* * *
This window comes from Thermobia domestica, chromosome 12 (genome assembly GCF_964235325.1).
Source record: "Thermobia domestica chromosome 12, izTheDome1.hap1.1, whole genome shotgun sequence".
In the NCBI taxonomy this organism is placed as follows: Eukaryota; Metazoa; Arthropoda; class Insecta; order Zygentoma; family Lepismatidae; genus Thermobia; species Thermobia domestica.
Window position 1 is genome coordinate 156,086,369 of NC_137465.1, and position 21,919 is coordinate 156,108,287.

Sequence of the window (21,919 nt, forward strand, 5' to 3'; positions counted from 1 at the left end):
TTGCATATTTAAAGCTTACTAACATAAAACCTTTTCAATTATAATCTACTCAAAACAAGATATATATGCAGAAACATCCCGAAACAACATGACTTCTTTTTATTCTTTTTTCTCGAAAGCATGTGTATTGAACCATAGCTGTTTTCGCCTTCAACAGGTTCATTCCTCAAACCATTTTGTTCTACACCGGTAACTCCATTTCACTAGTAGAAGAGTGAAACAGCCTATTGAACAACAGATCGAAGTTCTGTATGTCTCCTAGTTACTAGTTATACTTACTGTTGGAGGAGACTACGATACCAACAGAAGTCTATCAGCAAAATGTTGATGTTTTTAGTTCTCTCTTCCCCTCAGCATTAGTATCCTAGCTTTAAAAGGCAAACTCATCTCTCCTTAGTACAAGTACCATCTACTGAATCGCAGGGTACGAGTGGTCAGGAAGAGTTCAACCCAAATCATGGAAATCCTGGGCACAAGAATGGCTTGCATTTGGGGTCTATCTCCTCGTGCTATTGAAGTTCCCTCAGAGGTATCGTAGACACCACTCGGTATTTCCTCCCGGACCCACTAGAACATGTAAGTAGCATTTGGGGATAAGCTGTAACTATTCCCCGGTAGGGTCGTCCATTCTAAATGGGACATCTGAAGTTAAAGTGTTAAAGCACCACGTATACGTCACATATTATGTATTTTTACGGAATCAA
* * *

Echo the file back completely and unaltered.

This window comes from Thermobia domestica, chromosome 12 (genome assembly GCF_964235325.1).
Source record: "Thermobia domestica chromosome 12, izTheDome1.hap1.1, whole genome shotgun sequence".
In the NCBI taxonomy this organism is placed as follows: Eukaryota; Metazoa; Arthropoda; class Insecta; order Zygentoma; family Lepismatidae; genus Thermobia; species Thermobia domestica.
Window position 1 is genome coordinate 156,086,369 of NC_137465.1, and position 21,919 is coordinate 156,108,287.

Sequence of the window (21,919 nt, forward strand, 5' to 3'; positions counted from 1 at the left end):
TTGCATATTTAAAGCTTACTAACATAAAACCTTTTCAATTATAATCTACTCAAAACAAGATATATATGCAGAAACATCCCGAAACAACATGACTTCTTTTTATTCTTTTTTCTCGAAAGCATGTGTATTGAACCATAGCTGTTTTCGCCTTCAACAGGTTCATTCCTCAAACCATTTTGTTCTACACCGGTAACTCCATTTCACTAGTAGAAGAGTGAAACAGCCTATTGAACAACAGATCGAAGTTCTGTATGTCTCCTAGTTACTAGTTATACTTACTGTTGGAGGAGACTACGATACCAACAGAAGTCTATCAGCAAAATGTTGATGTTTTTAGTTCTCTCTTCCCCTCAGCATTAGTATCCTAGCTTTAAAAGGCAAACTCATCTCTCCTTAGTACAAGTACCATCTACTGAATCGCAGGGTACGAGTGGTCAGGAAGAGTTCAACCCAAATCATGGAAATCCTGGGCACAAGAATGGCTTGCATTTGGGGTCTATCTCCTCGTGCTATTGAAGTTCCCTCAGAGGTATCGTAGACACCACTCGGTATTTCCTCCCGGACCCACTAGAACATGTAAGTAGCATTTGGGGATAAGCTGTAACTATTCCCCGGTAGGGTCGTCCATTCTAAATGGGACATCTGAAGTTAAAGTGTTAAAGCACCACGTATACGTCACATATTATGTATTTTTACGGAATCAA